Similarly to birth defects, the relationship between caffeine and miscarriage is rather confusing. A study from the American Journal of Obstetrics and Gynecology found that high doses of caffeine intake during pregnancy enhance the risk of miscarriage, independent of pregnancy-related symptoms. On the other hand, a research from the Epidemiology journal showed that there is little indication of potential harmful effects of caffeine on the risk of miscarriage. That said, scientists explained their subjects reported caffeine intake so there is always the chance that someone didn’t provide accurate results. National Institutes of Health conducted a study which yielded some interesting outcomes. Scientists discovered that a woman is more likely to miscarry her baby if she and her partner drink more than two caffeinated beverages per day during the weeks prior to the conception. This study also revealed that women who drank more than two caffeinated drinks a day during the first seven weeks of pregnancy were also at a higher risk of miscarrying their baby.

Should pregnant women avoid caffeine entirely?

Bearing in mind that studies show mixed results and a growing body of evidence confirms negative impact of caffeine, it’s impossible not to wonder whether pregnant women should avoid caffeine entirely. If you can’t imagine starting your day without coffee, you’ll be pleased to know that you can limit caffeine consumption, not avoid it completely. The American College of Obstetrics and Gynecology confirms that moderate intake of caffeine (less than 200mg a day) doesn’t appear to be a major contributing factor in preterm birth and miscarriage. In addition, WHO recommends that women who drink too much caffeine (more than 300mg per day) should lower the consumption in order to effectively reduce the risk of birth defects and pregnancy loss. At the same time, the American Pregnancy Association recommends that pregnant women should strive to avoid caffeine as much as possible during pregnancy and breastfeeding. If you can’t ditch coffee, then moderate consumption of 150-200mg a day is enough.

Amount of caffeine in foods and beverages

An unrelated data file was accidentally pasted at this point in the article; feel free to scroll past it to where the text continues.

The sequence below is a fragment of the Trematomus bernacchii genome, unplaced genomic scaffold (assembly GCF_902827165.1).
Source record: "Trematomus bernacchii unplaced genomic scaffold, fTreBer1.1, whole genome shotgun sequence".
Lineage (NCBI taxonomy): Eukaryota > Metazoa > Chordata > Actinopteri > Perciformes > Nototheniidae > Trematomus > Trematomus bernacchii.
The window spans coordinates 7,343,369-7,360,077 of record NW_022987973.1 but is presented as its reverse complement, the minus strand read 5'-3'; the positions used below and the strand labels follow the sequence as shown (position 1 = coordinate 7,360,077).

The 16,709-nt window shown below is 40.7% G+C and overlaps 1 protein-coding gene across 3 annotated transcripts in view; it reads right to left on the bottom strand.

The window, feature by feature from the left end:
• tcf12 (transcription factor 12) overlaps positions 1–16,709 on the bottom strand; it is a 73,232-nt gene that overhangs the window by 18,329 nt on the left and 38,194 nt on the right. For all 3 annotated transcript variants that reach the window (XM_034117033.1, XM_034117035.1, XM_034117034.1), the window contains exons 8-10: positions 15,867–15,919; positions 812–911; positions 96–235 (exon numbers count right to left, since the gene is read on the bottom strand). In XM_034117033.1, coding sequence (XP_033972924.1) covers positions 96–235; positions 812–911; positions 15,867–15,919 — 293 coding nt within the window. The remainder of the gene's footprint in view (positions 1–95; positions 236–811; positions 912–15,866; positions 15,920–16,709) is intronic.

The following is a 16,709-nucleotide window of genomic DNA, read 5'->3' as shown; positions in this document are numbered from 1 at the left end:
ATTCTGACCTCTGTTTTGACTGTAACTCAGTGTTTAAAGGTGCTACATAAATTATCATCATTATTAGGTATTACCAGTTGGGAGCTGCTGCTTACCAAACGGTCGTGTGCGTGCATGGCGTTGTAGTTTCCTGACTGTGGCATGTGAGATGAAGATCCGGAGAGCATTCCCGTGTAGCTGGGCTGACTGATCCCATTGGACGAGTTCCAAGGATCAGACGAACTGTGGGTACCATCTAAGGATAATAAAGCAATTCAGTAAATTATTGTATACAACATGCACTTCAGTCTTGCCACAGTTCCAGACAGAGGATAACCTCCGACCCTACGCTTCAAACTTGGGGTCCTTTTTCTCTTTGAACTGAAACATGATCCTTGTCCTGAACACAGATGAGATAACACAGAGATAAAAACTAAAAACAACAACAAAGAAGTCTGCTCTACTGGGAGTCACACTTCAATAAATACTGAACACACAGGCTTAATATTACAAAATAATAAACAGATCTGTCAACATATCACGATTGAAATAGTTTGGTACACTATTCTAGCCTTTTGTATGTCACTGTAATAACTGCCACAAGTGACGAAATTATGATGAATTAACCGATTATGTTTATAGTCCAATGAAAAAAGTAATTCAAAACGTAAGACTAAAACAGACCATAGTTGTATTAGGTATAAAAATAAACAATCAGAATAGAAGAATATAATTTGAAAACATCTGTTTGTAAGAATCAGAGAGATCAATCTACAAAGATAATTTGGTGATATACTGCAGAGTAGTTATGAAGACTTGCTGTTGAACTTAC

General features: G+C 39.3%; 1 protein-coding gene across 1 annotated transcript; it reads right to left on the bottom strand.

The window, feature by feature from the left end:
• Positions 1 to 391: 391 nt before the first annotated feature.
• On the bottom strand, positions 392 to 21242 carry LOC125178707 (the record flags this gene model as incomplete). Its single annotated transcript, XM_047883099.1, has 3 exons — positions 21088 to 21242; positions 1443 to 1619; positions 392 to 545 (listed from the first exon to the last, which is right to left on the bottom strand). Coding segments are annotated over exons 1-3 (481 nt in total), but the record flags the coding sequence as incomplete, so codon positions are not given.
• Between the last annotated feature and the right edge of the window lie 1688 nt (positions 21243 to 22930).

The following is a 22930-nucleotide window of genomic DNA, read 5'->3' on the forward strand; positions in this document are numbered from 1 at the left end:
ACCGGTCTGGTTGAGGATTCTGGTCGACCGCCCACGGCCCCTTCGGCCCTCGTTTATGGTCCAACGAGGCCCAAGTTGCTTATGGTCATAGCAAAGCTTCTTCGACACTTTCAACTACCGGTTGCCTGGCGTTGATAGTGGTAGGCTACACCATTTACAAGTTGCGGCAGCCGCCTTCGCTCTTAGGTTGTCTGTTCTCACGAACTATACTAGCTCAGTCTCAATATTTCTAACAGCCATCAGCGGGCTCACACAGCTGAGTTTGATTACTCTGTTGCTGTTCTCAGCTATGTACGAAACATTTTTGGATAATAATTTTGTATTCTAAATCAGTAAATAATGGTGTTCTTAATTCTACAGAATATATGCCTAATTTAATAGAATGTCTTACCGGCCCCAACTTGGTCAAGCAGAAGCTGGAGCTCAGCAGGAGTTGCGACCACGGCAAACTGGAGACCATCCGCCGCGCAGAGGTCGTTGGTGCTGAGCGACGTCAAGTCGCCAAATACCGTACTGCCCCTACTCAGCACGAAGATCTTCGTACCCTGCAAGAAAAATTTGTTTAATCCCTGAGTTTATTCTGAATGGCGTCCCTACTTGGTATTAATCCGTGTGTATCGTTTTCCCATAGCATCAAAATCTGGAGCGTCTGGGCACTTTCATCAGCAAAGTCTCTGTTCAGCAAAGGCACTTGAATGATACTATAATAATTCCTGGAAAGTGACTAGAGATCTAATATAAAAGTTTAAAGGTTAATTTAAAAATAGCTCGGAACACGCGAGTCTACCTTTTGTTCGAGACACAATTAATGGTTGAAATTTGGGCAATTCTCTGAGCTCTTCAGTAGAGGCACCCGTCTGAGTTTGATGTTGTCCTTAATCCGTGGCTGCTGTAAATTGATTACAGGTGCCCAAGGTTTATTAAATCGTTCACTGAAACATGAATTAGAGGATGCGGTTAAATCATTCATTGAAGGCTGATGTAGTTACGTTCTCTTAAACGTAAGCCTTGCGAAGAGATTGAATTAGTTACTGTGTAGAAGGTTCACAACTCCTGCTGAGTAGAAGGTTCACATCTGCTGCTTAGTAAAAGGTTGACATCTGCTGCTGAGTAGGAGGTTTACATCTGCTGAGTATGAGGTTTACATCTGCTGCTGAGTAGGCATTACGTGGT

Although the word caffeine makes us think of coffee only the compound is found in other beverages and foods. Limiting caffeine intake also means that you should be careful when eating or drinking other sources of the compound. This table can help you.  
Food/beverage Amount Caffeine
Coffee (generic, brewed) 8oz 95-200mg
Coffee (Starbucks, brewed) 12oz 240mg
Espresso (generic) 1oz 64mg
Black tea (brewed) 8oz 47mg
Green tea (brewed) 8oz 25mg
Coke 12oz 35mg
Diet coke 12oz 47mg
Pepsi 12oz 38mg
Red Bull 8.3oz 77mg
Dark chocolate 1oz 23mg
Milk chocolate 1.55oz 9mg
Hot cocoa 8oz 8-12mg
Chocolate chips (semisweet) 4oz 53mg

Conclusion

High intake of caffeine is linked to birth defects, miscarriages, preterm birth, and other consequences. That said, studies still yield conflicting results that only show how complicity of the subject. Caffeine can cross the placenta and the baby can’t metabolize it like adults so negative impact is not a shocker when you think that way. It’s recommended to consume up to 200mg a day to avoid negative effects.
References 

https://www.sciencedirect.com/science/article/pii/0002937883902508

http://content.time.com/time/health/article/0,8599,1731087,00.html

https://www.cdc.gov/ncbddd/birthdefects/data.html

http://www.who.int/elena/titles/caffeine-pregnancy/en/

http://www.bmj.com/content/337/bmj.a2332

https://bmcmedicine.biomedcentral.com/articles/10.1186/1741-7015-11-42

https://www.ncbi.nlm.nih.gov/pubmed/21254365

https://www.ncbi.nlm.nih.gov/pmc/articles/PMC2954446/

https://www.sciencedaily.com/releases/2013/02/130218201513.htm

https://www.ncbi.nlm.nih.gov/pubmed/18221932

https://www.ncbi.nlm.nih.gov/pubmed/18091004

https://www.nih.gov/news-events/news-releases/couples-pre-pregnancy-caffeine-consumption-linked-miscarriage-risk

https://www.acog.org/Clinical-Guidance-and-Publications/Committee-Opinions/Committee-on-Obstetric-Practice/Moderate-Caffeine-Consumption-During-Pregnancy

http://americanpregnancy.org/pregnancy-health/caffeine-intake-during-pregnancy/

https://www.babycenter.com/caffeine-during-pregnancy